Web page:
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Report from ARRS: Ultrasound pins down source of stump pain in amputees


Sonography can accurately detect the causes of stump pain in amputees, according to researchers in the U.K. Investigators say ultrasound findings could guide management, help educate patients about their condition, and allow prosthesis design customization.

Sonography can accurately detect the causes of stump pain in amputees, according to researchers in the U.K. Investigators say ultrasound findings could guide management, help educate patients about their condition, and allow prosthesis design customization.

Images from the Beijing Paralympic Games or those of a Humvee driving by an improvised explosive device in Iraq could fade from memory in seconds. But for many athletes with physical disabilities as well as survivors of bomb blasts, the pain afflicting the stump of a lost limb may never fade.

Stump pain impairs function and mobility and may seriously undermine an amputee's quality of life. Finding the source of pain is thus crucial to provide proper treatment and relief.

MRI, alone or combined with x-ray, is often the imaging modality of choice in the investigation of stump pain. Because of the multiple abnormalities that can be found in any one patient, however, it may be difficult to identify the most relevant cause of pain with MRI alone, said principal investigator Dr. Marian O'Reilly, a consultant radiologist at Kingston Hospital in Surrey.

"With ultrasound, the soft-tissue abnormalities can not only be demonstrated but, by using probe pressure to reproduce the patient's symptoms, the clinical relevance of the findings will often be apparent," O'Reilly told Diagnostic Imaging. "In addition, a standard MRI examination will only demonstrate the larger neuromas, and this study found that the degree of pain does not correlate with neuroma size."

O'Reilly and colleagues evaluated over an 18-month period 90 amputated limbs in 79 patients with stump pain who underwent ultrasound with linear probes. Previous research suggests stump pain is related to the response of the bone and soft tissues to trauma, surgical treatment, and underlying disease processes. The investigators found the three main causes of stump pain in study subjects were neuromas, new bone formation, and infection.

They also found that overuse injuries such as muscle tears, tendinosis, and secondary degenerative disease were common causes. They released findings at the 2008 American Roentgen Ray Society meeting in Washington, DC.

Researchers identified 68 neuromas in 40 patients but found the degree of pain did not correlate with neuroma size. Immature heterotopic new bone formation was the main cause of pain in six patients, while mature bony spurs were the main cause in seven and a contributing cause in five. Soft-tissue infection and nonspecific inflammation/edema were the main cause of pain in 11 and six patients, respectively.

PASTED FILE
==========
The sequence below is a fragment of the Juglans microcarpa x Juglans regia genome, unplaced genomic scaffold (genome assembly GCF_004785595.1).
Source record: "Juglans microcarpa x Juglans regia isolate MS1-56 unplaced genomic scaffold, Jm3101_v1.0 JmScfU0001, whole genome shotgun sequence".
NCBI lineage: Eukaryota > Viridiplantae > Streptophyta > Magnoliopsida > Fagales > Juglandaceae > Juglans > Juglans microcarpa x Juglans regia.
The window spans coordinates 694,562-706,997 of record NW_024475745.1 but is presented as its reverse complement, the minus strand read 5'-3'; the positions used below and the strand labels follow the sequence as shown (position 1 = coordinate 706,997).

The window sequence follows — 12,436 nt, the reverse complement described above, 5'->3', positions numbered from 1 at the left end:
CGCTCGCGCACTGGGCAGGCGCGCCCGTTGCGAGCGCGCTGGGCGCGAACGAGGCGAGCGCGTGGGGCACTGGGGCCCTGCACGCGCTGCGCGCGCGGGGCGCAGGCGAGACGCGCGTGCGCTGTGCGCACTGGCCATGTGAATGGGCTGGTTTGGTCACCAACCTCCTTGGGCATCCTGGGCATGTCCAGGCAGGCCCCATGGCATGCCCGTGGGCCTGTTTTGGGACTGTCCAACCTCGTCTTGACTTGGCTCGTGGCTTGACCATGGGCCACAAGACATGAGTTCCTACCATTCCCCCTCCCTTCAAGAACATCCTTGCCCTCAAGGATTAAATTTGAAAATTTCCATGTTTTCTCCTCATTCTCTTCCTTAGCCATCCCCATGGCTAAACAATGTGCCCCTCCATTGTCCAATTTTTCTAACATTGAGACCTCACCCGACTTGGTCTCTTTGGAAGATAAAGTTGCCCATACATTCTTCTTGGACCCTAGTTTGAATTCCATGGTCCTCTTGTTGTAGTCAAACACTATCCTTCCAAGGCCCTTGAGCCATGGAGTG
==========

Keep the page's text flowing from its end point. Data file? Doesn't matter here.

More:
Overuse injuries included muscle tears, tendinosis, and degenerative joint disease. Other causes of pain were bursae, soft-tissue calcifications, bony erosions, Baker's cyst, and tender scarring. Nonlocal causes included spondylolisthesis with nerve root compression and recurrence or exacerbation of preexisting disease.

Using ultrasound findings, clinicians can prescribe appropriate rehabilitation and treatment, O'Reilly said. Prosthetists working at her institution found ultrasound results helpful for the design and customization of prosthesis for individual patients. Patients were interested in knowing more about their limb, the alteration of the anatomy, and the location of any abnormalities.

"This increased their confidence in wearing their prosthesis, which can then be adapted to increase their comfort and activities," she said.

Further studies are needed to validate the use of ultrasound on design and customization of prosthetic devices, said Dr. Levon Nazarian, a professor of radiology at Thomas Jefferson University Hospital in Philadelphia.

Study findings confirm, however, that ultrasound is safe, accurate, and cost-effective to diagnose the causes of stump pain, he said. Ultrasound gives MSK radiologists excellent spatial resolution plus the ability to correlate findings with the patient's symptoms in real-time.

"You are able to use probe pressure and feedback from the patient, so an objective source of pain can be isolated and investigated," Nazarian said.

For more information from the Diagnostic Imaging archives:

Lytic therapy saves limbs from severe frostbite

Ultrasound-guided procedure treats Achilles' tendon pain

As climbing popularity soars, so do musculoskeletal injuries

Pixels ease amputees' pain

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